Circling the block for the seventh time, waiting for the gods of parking to smile down on my green trash-strewn sedan, it hits me: My mind is finally blank, the zen I've been dreaming of.
But I can hardly remember why I'm here let alone obsessing over the lack accessible spaces. With each turn of the wheel, each pass of the same neighborhood, my reasons for being in this very place eludes me.
At this point I'm just circling. If a car came careening out of a space right in front of me, I'd probably take no notice and continue my laps.
Yoga and meditation couldn't accomplish in a dozen years what a growing level of human chorionic gonadotropin -- that's hCG to you medical types -- could pull off in a matter of days: What the Zen Buddhists call 'No mind.'
But this isn't what I would call enlightenment.
I imagine that the 'No Mind' enlightenment promises has very little to do with a mind unencumbered by facts and figures; a mind that can't remember any more telephone numbers or its own wedding anniversary. The enlightened mind, I believe, has more to do with a being able to witness without judging and let go; a mind that is aware but unconcerned.
Pregnancy mind is just blank. And not a good blank, either. It's the kind of blank that the FCC has been vigilantly leveling heavy fines against: The blankity-blank-blank blank!
Pregnancy mind wakes you up at 2:30 a.m. to warn you that "very bad things" are going to happen and then goes cackling away while you obsess for the next several months. Pregnancy mind forgets everything you struggle to remember, save for doctors' appointments and Skor bars hidden in the kitchen last October. It keeps you from sleeping or (depending on the model) from staying awake. Pregnancy mind wanders about unleashed.
It's as if my real mind has taken a vacation without me. I imagine it's lolling on some island off the Pacific Rim, slurping Mai Thais through a straw; eating unpasteurized cheeses and reading Dostoyevskii, while its pregnant equivalent is on a diet of saltines and decaffeinated tea and can't even focus on reading the return address labels on incoming mail.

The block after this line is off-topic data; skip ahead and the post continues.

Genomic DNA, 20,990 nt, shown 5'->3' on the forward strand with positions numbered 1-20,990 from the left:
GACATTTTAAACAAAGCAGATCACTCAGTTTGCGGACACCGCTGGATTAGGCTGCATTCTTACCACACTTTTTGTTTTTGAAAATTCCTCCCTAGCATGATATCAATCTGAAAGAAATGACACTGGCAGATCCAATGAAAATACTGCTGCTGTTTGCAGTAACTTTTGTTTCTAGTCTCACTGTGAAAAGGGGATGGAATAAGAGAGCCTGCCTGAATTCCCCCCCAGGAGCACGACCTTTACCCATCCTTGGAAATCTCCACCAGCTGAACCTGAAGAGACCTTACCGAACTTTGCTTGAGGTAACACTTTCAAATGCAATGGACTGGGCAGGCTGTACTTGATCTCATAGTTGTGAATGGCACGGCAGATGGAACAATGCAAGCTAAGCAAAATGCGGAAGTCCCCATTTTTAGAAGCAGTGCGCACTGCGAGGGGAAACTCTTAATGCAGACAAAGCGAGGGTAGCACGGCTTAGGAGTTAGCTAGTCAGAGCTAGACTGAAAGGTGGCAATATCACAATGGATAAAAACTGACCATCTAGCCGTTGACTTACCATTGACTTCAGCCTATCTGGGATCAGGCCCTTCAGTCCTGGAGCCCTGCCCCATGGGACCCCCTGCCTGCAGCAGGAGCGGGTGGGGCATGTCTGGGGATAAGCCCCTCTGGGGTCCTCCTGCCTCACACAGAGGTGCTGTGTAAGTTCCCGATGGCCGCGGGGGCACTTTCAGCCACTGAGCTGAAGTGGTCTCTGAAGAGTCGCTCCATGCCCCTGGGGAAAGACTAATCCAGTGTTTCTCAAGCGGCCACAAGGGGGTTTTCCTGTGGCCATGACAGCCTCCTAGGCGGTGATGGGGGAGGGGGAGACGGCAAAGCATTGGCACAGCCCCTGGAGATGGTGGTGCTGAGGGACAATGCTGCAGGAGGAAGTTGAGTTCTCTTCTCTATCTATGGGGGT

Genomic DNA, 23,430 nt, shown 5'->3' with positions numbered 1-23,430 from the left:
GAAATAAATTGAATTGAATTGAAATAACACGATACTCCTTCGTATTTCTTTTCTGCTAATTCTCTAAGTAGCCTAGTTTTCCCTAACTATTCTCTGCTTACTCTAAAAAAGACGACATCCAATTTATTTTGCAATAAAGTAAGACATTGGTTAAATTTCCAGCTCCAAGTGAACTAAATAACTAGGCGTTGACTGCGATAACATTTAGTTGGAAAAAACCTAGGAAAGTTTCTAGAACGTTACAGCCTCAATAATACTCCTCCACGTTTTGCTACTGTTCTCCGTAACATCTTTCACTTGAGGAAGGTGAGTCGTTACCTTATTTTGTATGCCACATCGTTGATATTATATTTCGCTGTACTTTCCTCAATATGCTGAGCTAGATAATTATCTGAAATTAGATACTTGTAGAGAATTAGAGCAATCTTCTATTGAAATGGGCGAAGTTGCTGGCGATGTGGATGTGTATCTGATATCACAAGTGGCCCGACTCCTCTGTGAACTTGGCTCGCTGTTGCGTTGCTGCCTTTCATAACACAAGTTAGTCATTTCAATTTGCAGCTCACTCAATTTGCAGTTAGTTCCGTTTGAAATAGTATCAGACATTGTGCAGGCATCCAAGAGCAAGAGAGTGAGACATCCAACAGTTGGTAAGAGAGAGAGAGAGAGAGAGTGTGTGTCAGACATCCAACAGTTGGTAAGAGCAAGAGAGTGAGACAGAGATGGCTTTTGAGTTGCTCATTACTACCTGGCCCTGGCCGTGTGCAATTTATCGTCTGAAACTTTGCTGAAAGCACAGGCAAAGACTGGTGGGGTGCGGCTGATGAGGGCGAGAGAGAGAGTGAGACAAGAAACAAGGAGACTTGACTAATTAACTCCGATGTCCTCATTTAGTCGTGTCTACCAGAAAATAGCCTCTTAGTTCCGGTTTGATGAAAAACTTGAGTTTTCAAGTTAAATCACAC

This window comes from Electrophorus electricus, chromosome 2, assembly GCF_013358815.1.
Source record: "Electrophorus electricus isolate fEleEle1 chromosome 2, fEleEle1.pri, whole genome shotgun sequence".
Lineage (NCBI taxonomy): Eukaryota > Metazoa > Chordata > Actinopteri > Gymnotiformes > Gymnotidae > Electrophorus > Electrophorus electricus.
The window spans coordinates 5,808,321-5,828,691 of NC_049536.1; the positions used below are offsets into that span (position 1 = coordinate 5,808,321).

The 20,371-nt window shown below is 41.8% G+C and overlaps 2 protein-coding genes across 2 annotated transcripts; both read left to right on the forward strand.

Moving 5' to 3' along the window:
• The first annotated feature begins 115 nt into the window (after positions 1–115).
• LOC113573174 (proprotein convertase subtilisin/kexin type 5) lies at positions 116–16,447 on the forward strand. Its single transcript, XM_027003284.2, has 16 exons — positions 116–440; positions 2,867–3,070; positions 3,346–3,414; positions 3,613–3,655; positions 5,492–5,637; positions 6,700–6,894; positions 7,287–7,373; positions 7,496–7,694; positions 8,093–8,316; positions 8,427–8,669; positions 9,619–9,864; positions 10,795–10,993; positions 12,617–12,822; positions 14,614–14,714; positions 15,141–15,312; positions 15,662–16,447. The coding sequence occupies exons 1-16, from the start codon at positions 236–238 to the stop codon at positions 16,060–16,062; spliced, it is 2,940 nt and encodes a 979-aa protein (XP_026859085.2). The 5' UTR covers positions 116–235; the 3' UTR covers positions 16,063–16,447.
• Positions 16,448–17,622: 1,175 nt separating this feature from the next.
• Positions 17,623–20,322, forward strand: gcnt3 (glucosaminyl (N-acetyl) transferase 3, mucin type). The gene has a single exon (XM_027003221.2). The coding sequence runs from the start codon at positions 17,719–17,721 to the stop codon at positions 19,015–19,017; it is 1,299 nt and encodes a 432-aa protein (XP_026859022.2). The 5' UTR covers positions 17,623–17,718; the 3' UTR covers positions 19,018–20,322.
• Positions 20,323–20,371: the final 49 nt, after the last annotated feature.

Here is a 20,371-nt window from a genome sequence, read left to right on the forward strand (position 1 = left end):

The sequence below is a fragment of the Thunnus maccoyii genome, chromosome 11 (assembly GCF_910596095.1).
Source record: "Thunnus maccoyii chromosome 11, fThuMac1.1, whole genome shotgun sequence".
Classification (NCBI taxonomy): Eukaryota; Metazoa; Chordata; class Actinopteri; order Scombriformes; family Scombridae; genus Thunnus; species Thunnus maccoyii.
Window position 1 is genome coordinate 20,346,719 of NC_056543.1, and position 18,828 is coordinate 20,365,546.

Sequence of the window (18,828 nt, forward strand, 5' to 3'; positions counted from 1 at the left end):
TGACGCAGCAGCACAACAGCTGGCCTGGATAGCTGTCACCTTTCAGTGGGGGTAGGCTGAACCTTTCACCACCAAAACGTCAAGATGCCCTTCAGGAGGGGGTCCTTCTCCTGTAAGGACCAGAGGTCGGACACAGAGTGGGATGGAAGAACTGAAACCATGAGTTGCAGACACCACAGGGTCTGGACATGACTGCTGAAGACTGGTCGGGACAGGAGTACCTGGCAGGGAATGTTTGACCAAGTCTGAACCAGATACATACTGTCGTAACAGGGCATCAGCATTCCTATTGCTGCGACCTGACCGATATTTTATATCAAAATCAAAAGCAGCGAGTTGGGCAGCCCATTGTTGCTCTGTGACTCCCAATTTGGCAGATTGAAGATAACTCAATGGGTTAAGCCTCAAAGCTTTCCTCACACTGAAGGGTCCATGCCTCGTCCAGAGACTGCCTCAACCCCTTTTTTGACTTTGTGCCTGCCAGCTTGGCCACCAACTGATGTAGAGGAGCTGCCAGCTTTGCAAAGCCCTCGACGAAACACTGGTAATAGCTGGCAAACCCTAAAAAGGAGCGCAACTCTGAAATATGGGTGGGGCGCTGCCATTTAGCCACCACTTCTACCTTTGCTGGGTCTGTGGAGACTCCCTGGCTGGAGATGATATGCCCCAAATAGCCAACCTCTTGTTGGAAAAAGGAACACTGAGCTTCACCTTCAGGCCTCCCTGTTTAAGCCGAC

My vacationing mind, I imagine, is thumbing its proverbial nose in my pregnant mind's direction; asking its cabana boy to deliver a fresh cocktail as I try to remember where I put my keys.
It's all too much really. The pressure of remembering to send Ittybit out into the world each morning complete with shoes and socks is weighing on me.
On good days we arrive at the sitter's house without lunches, sneakers and sippy cups. These days I'm lucky if I remember to bring Ittybit.
The stress of it doesn't help. It's similar to finding an all-day parking spot downtown on a weekday; because waits at the doctors’ office, unfortunately, require such a time commitment.
I'm trying to let it go. I'm trying to realize as I drive around in search of a blank slot in which to dock my car, willing one into existence is futile. The more I want it, the less likely it is to appear. It's like the pregnancy itself: the more I wanted it the more it seemed impossible. When I had just about given up hope, there it was.
Now if I can just remember where I parked the car.